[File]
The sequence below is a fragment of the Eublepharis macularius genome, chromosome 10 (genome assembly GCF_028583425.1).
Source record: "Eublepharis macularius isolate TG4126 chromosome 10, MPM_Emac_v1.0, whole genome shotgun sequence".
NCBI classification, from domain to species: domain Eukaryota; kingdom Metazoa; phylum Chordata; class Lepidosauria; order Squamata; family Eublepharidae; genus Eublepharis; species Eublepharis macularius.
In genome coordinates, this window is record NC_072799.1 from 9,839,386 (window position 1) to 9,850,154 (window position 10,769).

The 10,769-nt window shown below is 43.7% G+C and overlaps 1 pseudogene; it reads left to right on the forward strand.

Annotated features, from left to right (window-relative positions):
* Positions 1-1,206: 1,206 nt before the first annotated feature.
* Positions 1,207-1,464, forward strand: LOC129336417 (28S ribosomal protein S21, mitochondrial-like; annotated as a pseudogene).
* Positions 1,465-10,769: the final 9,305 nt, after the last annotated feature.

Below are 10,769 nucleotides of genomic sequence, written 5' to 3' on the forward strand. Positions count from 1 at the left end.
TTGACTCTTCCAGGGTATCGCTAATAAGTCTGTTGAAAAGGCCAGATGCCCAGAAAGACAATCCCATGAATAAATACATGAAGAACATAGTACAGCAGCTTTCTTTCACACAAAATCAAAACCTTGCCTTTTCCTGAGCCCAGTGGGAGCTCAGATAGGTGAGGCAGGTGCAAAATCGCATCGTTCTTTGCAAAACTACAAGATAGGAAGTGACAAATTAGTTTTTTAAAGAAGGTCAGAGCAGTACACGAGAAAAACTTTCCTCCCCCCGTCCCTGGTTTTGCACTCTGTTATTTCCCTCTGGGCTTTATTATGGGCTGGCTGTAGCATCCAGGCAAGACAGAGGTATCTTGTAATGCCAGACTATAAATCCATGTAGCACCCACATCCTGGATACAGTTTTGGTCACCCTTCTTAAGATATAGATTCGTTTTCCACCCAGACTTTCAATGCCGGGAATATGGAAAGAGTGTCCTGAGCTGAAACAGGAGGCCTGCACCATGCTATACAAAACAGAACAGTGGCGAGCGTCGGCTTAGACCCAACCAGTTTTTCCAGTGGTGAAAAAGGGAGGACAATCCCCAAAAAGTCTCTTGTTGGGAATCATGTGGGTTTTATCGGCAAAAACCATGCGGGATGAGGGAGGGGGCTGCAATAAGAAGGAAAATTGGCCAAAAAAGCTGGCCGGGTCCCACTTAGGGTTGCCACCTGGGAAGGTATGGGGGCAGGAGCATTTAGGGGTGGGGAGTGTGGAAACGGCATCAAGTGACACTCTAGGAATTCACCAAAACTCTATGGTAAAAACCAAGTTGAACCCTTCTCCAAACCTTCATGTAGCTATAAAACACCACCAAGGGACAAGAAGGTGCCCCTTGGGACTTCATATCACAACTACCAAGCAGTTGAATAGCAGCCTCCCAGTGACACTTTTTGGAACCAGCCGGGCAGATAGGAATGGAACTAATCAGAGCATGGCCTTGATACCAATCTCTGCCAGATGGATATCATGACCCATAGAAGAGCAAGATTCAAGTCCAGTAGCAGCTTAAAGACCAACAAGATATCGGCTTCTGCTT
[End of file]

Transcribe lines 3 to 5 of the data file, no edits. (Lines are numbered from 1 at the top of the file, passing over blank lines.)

NCBI classification, from domain to species: domain Eukaryota; kingdom Metazoa; phylum Chordata; class Lepidosauria; order Squamata; family Eublepharidae; genus Eublepharis; species Eublepharis macularius.
In genome coordinates, this window is record NC_072799.1 from 9,839,386 (window position 1) to 9,850,154 (window position 10,769).

The 10,769-nt window shown below is 43.7% G+C and overlaps 1 pseudogene; it reads left to right on the forward strand.